Where to begin? Thereâ€™s so many good subjects this week. Should we talk about Jade Helm (not really one of my issues), the pathetically small number that our army is being reduced to, Iran becoming a nuclear state, or something to do with the coming Presidential election? Well with all that available, letâ€™s just start out with the popular modern day term, â€ślolâ€ť.
Jâ€™ever notice? It seems as if we â€śtawlkâ€ť different out here in the Big Country of West Texas. I know that I lead the pack in the â€śwho talks the worst or best West Texanâ€ť. (Best if itâ€™s a contest and worst if youâ€™re from north of the Red River and listening to it.) I know, really know, that when someone from up there or out there calls my office and talks to me they get a mental picture of a guy sitting out on a tall front porch leaning back in a cane bottom chair with his bare feet propped up on a sleeping coon dog and chewing on a wheat straw.
Students of history tell us that something like the American Revolution was bound to happen in the social and political climate of the 1700s. The amazing fact â€“ which we still celebrate â€“ is that it was successful to the extent of creating a world power.
Well, that was certainly interesting. As someone who is seriously â€śintoâ€ť how government finances, or doesnâ€™t, various things, especially fixing potholes, Iâ€™m always interested in what other people have to say about such subjects. Or at least Iâ€™m interested as long as they make some kind of sense. Unfortunately for me, sometimes I have to read through a fair amount of a piece before I can tell which is which. Then again, some of those pieces are pretty interesting, in a train wreck kind of way, because they reveal more about the author than perhaps the author intended - or maybe not.
Jâ€™ever notice? If itâ€™s hunting, fishing, or penning wild cows, the first storyteller doesnâ€™t have a chance since everyone within hearing distance will have a better story. This is a reversal of the roles, but since Iâ€™m writinâ€™ the writinâ€™, I am going to tell the best one first and then declare me the winner: This old cowboy was showing a young cowboy around the ranch where he had just been hired on. The old cowboy said, â€śThese cattle in this big pasture are real wild. Theyâ€™re so wild, thereâ€™s just three or four in a bunch and in some bunches thereâ€™s not any.â€ť
As regular readers of my columns will be well aware, a topic that I feel very strongly about is the so-called â€śminimum wageâ€ť. Recently, someone had asked me what my feelings are about employee pay, and I responded that I wanted to see everybody get the pay they deserved and a chance to make a decent living. I personally think that by inserting itself between employers and employees through such methods as the minimum wage law, the federal government greatly slows, or even sometimes prevents, the ability of businesses to financially reward people who have earned better pay.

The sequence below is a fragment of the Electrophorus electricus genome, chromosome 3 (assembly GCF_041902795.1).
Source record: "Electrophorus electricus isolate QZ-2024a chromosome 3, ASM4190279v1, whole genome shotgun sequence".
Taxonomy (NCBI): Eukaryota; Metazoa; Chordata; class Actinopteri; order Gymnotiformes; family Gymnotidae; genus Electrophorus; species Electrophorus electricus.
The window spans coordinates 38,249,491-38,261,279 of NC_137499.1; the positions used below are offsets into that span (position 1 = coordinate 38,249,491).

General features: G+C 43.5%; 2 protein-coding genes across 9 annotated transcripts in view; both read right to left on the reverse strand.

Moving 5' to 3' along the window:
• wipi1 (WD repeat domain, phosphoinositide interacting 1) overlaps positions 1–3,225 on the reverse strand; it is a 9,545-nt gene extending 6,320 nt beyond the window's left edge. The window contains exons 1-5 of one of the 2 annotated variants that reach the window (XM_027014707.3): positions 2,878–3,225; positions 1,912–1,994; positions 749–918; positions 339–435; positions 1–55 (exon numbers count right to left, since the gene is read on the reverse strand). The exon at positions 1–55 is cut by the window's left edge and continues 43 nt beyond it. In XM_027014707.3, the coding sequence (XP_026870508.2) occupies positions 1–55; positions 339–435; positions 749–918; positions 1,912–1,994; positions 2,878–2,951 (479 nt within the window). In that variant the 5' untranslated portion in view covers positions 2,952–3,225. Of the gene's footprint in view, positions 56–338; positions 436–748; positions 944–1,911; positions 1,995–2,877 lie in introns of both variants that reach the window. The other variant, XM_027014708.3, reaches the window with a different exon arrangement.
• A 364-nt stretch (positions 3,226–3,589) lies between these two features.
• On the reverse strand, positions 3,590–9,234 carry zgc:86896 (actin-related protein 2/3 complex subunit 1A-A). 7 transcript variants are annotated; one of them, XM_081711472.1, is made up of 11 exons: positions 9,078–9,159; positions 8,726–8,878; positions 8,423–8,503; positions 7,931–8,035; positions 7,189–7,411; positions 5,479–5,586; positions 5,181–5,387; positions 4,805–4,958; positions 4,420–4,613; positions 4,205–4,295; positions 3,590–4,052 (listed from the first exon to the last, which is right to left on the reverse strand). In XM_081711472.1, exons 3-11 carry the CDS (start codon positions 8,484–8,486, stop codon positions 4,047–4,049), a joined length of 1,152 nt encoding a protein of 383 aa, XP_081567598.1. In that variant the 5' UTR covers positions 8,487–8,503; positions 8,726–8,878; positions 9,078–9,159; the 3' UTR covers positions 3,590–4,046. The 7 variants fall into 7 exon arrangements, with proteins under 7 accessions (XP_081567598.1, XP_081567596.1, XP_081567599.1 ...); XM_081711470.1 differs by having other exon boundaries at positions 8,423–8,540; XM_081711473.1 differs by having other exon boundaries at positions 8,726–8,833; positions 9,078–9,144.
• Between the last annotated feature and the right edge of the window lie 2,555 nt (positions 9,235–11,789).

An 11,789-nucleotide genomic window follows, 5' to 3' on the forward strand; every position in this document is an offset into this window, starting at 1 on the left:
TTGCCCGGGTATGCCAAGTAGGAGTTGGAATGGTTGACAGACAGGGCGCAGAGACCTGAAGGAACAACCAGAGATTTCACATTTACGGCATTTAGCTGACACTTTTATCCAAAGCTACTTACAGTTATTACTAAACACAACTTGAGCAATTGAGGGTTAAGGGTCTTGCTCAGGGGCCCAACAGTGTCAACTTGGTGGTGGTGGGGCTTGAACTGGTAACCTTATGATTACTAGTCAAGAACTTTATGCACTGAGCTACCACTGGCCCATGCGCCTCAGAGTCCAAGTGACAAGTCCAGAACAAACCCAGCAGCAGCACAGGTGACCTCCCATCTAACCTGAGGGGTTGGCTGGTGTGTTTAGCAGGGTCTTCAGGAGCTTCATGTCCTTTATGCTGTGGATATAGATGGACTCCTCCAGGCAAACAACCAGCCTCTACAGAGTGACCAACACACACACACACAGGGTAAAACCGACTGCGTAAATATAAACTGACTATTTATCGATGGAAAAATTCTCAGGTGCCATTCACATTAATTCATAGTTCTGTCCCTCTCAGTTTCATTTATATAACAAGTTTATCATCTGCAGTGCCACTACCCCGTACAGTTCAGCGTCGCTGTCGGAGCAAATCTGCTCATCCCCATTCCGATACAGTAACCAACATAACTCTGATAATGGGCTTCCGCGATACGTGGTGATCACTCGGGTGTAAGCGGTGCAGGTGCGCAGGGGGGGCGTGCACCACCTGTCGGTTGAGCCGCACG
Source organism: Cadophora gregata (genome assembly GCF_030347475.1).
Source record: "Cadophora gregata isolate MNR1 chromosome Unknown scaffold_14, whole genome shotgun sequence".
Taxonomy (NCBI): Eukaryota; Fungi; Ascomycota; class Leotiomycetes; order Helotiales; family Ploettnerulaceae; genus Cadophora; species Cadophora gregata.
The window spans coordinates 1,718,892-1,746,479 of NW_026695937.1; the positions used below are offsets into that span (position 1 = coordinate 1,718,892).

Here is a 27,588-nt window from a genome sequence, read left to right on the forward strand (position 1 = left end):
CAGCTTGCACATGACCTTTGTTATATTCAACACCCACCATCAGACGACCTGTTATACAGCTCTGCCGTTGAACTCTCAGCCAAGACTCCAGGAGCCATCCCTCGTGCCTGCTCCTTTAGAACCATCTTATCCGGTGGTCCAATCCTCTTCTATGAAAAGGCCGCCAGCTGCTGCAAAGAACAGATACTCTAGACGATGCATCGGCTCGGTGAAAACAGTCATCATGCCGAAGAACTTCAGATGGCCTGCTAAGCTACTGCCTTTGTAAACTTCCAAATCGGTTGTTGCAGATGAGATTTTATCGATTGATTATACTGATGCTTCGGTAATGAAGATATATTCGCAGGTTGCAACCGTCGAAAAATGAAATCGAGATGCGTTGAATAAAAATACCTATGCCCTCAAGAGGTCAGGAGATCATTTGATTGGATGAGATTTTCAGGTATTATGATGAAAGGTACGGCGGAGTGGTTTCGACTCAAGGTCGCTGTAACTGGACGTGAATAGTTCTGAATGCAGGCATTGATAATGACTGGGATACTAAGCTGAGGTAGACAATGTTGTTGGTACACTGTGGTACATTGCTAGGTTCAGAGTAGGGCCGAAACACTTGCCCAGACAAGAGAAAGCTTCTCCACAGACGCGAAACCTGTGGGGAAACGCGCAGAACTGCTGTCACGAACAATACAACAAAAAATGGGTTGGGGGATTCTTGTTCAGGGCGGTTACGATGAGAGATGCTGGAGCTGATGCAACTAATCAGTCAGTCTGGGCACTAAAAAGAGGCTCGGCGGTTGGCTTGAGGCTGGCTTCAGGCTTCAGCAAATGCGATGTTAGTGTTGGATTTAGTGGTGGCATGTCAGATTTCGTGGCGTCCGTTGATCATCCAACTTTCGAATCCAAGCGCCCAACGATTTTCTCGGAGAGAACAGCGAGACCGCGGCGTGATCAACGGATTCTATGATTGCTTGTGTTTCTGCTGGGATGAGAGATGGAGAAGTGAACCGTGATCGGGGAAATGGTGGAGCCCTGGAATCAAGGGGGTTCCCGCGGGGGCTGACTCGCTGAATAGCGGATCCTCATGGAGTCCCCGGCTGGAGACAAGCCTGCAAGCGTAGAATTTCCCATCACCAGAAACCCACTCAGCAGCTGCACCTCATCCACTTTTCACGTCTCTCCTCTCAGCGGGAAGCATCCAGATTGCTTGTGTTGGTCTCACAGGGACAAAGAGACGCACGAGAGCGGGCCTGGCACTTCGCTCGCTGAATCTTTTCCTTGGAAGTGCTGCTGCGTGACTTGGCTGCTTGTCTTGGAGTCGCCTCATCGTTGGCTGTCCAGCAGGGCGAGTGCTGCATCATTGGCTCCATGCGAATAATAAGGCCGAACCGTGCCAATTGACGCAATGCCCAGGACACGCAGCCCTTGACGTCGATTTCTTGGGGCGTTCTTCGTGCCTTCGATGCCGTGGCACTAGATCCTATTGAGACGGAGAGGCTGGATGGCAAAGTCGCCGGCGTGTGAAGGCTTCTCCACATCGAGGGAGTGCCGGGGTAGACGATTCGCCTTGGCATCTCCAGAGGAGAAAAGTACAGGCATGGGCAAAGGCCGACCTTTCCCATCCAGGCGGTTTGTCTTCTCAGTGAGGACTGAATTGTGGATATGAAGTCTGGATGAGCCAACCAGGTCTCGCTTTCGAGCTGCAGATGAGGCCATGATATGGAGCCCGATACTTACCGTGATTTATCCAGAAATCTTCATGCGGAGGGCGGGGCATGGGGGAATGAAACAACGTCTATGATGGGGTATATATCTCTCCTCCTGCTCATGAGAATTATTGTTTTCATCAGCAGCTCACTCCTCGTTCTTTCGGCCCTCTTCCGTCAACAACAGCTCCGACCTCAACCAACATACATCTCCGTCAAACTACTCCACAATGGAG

Remember the days when the refrigerator was always full, but you never went to the store? Clean clothing appeared as though by magic, and the house was normally clean, without your effort? Despite having to bow to the authority of a parent, and live by the rules of the house, which was, at times, frustrating, those appear to have been halcyon days â€“ at least from the perspective of several years!
Jâ€™ever notice? Certain times of the year trigger certain memories. This time of year is about the time when farming spring-planted crops is fixing to be in full swing. By now, most farmers have patched washes and ends and plowed up terraces. I remember my earliest farming experiences. The terraces were usually plowed up with a two-bottom moleboard (covering twenty-eight inches at a time) or a two-disc plow. The land that was going to be bedded was already finished. When the weeds and Johnson grass started growing, farmers would start plowing beds.
We got a lot of things out of the social and civil unrest of the sixties and seventies, and thankfully a lot of those â€śthingsâ€ť havenâ€™t really stuck with us. On the other hand, some of the language has, which means a few of the concepts, or ways of thinking about things have become part of the landscape.
It has not been many years ago that persons thought of â€śdog showsâ€ť as some rare, exotic pastime indulged in by the wealthy folk back east or on the west coast. When I would mention spending my weekends in Dallas, Amarillo or San Antonio showing my pets, few folk had any comprehension of what I was doing. Times have certainly changed, to the point that most people know when Westminster will be televised, the AKC national (December) and the National Dog Show which always follows the Macyâ€™s Parade on Thanksgiving Day.